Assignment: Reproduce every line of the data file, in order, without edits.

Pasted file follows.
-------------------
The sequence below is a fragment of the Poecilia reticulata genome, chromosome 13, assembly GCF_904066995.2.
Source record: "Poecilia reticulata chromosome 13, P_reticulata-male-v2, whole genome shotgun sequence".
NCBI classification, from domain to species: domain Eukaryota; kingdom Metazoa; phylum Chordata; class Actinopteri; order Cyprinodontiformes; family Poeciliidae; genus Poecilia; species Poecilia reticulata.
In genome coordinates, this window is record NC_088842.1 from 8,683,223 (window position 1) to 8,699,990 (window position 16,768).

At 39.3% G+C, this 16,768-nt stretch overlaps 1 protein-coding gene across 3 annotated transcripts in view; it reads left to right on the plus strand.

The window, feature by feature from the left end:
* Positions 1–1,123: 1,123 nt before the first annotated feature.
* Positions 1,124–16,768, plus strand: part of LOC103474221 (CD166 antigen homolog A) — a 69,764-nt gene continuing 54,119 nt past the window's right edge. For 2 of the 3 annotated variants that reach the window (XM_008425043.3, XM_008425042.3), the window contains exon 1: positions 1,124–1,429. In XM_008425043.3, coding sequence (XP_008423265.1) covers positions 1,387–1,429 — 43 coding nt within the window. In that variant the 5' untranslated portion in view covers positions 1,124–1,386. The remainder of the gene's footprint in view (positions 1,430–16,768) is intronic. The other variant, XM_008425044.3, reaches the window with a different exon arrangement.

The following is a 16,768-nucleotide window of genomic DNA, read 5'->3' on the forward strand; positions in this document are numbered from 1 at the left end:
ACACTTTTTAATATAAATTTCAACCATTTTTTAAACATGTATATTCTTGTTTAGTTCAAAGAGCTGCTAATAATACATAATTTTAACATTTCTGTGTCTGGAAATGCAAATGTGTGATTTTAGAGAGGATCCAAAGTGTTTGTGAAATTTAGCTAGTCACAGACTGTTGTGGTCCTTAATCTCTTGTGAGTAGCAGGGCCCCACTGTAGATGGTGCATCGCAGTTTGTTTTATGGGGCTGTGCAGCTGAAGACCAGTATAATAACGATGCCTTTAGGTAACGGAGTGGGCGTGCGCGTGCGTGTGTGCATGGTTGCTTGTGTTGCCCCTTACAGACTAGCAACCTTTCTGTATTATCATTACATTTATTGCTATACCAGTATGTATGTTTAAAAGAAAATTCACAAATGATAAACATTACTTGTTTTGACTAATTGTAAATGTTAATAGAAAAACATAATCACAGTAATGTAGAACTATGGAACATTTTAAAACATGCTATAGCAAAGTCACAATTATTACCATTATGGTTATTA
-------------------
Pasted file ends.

The sequence below is a fragment of the Poecilia reticulata genome, chromosome 13, assembly GCF_904066995.2.
Source record: "Poecilia reticulata chromosome 13, P_reticulata-male-v2, whole genome shotgun sequence".
NCBI classification, from domain to species: domain Eukaryota; kingdom Metazoa; phylum Chordata; class Actinopteri; order Cyprinodontiformes; family Poeciliidae; genus Poecilia; species Poecilia reticulata.
In genome coordinates, this window is record NC_088842.1 from 8,683,223 (window position 1) to 8,699,990 (window position 16,768).

At 39.3% G+C, this 16,768-nt stretch overlaps 1 protein-coding gene across 3 annotated transcripts in view; it reads left to right on the plus strand.

The window, feature by feature from the left end:
* Positions 1–1,123: 1,123 nt before the first annotated feature.
* Positions 1,124–16,768, plus strand: part of LOC103474221 (CD166 antigen homolog A) — a 69,764-nt gene continuing 54,119 nt past the window's right edge. For 2 of the 3 annotated variants that reach the window (XM_008425043.3, XM_008425042.3), the window contains exon 1: positions 1,124–1,429. In XM_008425043.3, coding sequence (XP_008423265.1) covers positions 1,387–1,429 — 43 coding nt within the window. In that variant the 5' untranslated portion in view covers positions 1,124–1,386. The remainder of the gene's footprint in view (positions 1,430–16,768) is intronic. The other variant, XM_008425044.3, reaches the window with a different exon arrangement.

The following is a 16,768-nucleotide window of genomic DNA, read 5'->3' on the forward strand; positions in this document are numbered from 1 at the left end:
ACACTTTTTAATATAAATTTCAACCATTTTTTAAACATGTATATTCTTGTTTAGTTCAAAGAGCTGCTAATAATACATAATTTTAACATTTCTGTGTCTGGAAATGCAAATGTGTGATTTTAGAGAGGATCCAAAGTGTTTGTGAAATTTAGCTAGTCACAGACTGTTGTGGTCCTTAATCTCTTGTGAGTAGCAGGGCCCCACTGTAGATGGTGCATCGCAGTTTGTTTTATGGGGCTGTGCAGCTGAAGACCAGTATAATAACGATGCCTTTAGGTAACGGAGTGGGCGTGCGCGTGCGTGTGTGCATGGTTGCTTGTGTTGCCCCTTACAGACTAGCAACCTTTCTGTATTATCATTACATTTATTGCTATACCAGTATGTATGTTTAAAAGAAAATTCACAAATGATAAACATTACTTGTTTTGACTAATTGTAAATGTTAATAGAAAAACATAATCACAGTAATGTAGAACTATGGAACATTTTAAAACATGCTATAGCAAAGTCACAATTATTACCATTATGGTTATTA